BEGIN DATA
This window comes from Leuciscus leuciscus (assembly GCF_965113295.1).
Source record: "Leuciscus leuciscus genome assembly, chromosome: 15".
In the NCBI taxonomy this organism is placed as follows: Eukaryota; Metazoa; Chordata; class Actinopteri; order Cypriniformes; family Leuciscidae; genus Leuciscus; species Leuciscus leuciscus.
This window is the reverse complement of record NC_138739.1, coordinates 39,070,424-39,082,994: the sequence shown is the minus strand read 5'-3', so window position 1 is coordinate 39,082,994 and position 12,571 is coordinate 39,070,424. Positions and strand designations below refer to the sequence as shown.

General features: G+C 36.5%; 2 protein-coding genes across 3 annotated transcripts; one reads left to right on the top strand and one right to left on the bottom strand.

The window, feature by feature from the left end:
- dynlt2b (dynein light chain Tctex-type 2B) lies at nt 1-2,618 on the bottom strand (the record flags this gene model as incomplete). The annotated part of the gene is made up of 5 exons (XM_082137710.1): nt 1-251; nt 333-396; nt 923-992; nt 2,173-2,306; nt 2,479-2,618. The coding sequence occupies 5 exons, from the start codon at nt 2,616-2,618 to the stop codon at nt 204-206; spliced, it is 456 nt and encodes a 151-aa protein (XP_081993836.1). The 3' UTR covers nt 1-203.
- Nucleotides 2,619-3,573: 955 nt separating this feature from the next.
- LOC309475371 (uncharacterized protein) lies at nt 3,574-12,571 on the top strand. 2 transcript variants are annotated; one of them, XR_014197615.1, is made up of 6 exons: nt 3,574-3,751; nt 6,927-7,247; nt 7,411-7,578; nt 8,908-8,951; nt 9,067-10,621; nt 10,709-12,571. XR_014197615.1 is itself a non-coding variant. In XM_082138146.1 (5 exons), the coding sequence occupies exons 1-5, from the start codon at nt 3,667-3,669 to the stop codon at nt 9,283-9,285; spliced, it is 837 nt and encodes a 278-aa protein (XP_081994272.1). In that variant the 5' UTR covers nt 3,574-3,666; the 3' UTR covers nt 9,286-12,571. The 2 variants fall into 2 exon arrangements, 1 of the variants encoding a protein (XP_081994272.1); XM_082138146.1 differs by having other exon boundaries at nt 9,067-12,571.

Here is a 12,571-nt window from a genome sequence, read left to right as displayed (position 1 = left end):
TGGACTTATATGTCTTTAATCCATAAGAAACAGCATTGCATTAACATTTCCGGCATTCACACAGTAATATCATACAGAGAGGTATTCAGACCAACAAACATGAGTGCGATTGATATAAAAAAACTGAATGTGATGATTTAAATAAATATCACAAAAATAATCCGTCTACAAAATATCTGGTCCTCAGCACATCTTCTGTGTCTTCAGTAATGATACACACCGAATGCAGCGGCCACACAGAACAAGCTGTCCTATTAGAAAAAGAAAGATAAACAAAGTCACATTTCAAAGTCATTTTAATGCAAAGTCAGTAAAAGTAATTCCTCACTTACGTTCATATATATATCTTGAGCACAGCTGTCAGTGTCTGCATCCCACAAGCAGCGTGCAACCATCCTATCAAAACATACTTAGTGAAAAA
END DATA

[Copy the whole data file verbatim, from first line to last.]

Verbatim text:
This window comes from Leuciscus leuciscus (assembly GCF_965113295.1).
Source record: "Leuciscus leuciscus genome assembly, chromosome: 15".
In the NCBI taxonomy this organism is placed as follows: Eukaryota; Metazoa; Chordata; class Actinopteri; order Cypriniformes; family Leuciscidae; genus Leuciscus; species Leuciscus leuciscus.
This window is the reverse complement of record NC_138739.1, coordinates 39,070,424-39,082,994: the sequence shown is the minus strand read 5'-3', so window position 1 is coordinate 39,082,994 and position 12,571 is coordinate 39,070,424. Positions and strand designations below refer to the sequence as shown.

General features: G+C 36.5%; 2 protein-coding genes across 3 annotated transcripts; one reads left to right on the top strand and one right to left on the bottom strand.

The window, feature by feature from the left end:
- dynlt2b (dynein light chain Tctex-type 2B) lies at nt 1-2,618 on the bottom strand (the record flags this gene model as incomplete). The annotated part of the gene is made up of 5 exons (XM_082137710.1): nt 1-251; nt 333-396; nt 923-992; nt 2,173-2,306; nt 2,479-2,618. The coding sequence occupies 5 exons, from the start codon at nt 2,616-2,618 to the stop codon at nt 204-206; spliced, it is 456 nt and encodes a 151-aa protein (XP_081993836.1). The 3' UTR covers nt 1-203.
- Nucleotides 2,619-3,573: 955 nt separating this feature from the next.
- LOC309475371 (uncharacterized protein) lies at nt 3,574-12,571 on the top strand. 2 transcript variants are annotated; one of them, XR_014197615.1, is made up of 6 exons: nt 3,574-3,751; nt 6,927-7,247; nt 7,411-7,578; nt 8,908-8,951; nt 9,067-10,621; nt 10,709-12,571. XR_014197615.1 is itself a non-coding variant. In XM_082138146.1 (5 exons), the coding sequence occupies exons 1-5, from the start codon at nt 3,667-3,669 to the stop codon at nt 9,283-9,285; spliced, it is 837 nt and encodes a 278-aa protein (XP_081994272.1). In that variant the 5' UTR covers nt 3,574-3,666; the 3' UTR covers nt 9,286-12,571. The 2 variants fall into 2 exon arrangements, 1 of the variants encoding a protein (XP_081994272.1); XM_082138146.1 differs by having other exon boundaries at nt 9,067-12,571.

Here is a 12,571-nt window from a genome sequence, read left to right as displayed (position 1 = left end):
TGGACTTATATGTCTTTAATCCATAAGAAACAGCATTGCATTAACATTTCCGGCATTCACACAGTAATATCATACAGAGAGGTATTCAGACCAACAAACATGAGTGCGATTGATATAAAAAAACTGAATGTGATGATTTAAATAAATATCACAAAAATAATCCGTCTACAAAATATCTGGTCCTCAGCACATCTTCTGTGTCTTCAGTAATGATACACACCGAATGCAGCGGCCACACAGAACAAGCTGTCCTATTAGAAAAAGAAAGATAAACAAAGTCACATTTCAAAGTCATTTTAATGCAAAGTCAGTAAAAGTAATTCCTCACTTACGTTCATATATATATCTTGAGCACAGCTGTCAGTGTCTGCATCCCACAAGCAGCGTGCAACCATCCTATCAAAACATACTTAGTGAAAAA